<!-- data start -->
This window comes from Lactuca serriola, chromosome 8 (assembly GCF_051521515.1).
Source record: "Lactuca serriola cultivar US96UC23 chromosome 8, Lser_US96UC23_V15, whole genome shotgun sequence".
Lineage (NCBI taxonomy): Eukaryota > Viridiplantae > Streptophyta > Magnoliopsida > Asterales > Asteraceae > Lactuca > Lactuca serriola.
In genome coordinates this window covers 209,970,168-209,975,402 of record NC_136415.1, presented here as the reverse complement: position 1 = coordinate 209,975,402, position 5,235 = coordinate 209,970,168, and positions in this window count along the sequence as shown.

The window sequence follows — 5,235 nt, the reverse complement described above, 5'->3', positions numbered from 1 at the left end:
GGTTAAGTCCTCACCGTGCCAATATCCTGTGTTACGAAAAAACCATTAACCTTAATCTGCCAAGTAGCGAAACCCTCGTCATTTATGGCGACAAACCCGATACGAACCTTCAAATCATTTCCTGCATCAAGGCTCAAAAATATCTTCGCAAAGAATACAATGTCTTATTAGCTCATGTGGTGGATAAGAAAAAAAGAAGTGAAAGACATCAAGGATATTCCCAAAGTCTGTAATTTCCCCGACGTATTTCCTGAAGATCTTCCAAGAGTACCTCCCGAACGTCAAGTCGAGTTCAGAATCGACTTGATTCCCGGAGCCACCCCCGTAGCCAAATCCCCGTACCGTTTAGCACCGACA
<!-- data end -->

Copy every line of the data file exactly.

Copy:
This window comes from Lactuca serriola, chromosome 8 (assembly GCF_051521515.1).
Source record: "Lactuca serriola cultivar US96UC23 chromosome 8, Lser_US96UC23_V15, whole genome shotgun sequence".
Lineage (NCBI taxonomy): Eukaryota > Viridiplantae > Streptophyta > Magnoliopsida > Asterales > Asteraceae > Lactuca > Lactuca serriola.
In genome coordinates this window covers 209,970,168-209,975,402 of record NC_136415.1, presented here as the reverse complement: position 1 = coordinate 209,975,402, position 5,235 = coordinate 209,970,168, and positions in this window count along the sequence as shown.

The window sequence follows — 5,235 nt, the reverse complement described above, 5'->3', positions numbered from 1 at the left end:
GGTTAAGTCCTCACCGTGCCAATATCCTGTGTTACGAAAAAACCATTAACCTTAATCTGCCAAGTAGCGAAACCCTCGTCATTTATGGCGACAAACCCGATACGAACCTTCAAATCATTTCCTGCATCAAGGCTCAAAAATATCTTCGCAAAGAATACAATGTCTTATTAGCTCATGTGGTGGATAAGAAAAAAAGAAGTGAAAGACATCAAGGATATTCCCAAAGTCTGTAATTTCCCCGACGTATTTCCTGAAGATCTTCCAAGAGTACCTCCCGAACGTCAAGTCGAGTTCAGAATCGACTTGATTCCCGGAGCCACCCCCGTAGCCAAATCCCCGTACCGTTTAGCACCGACA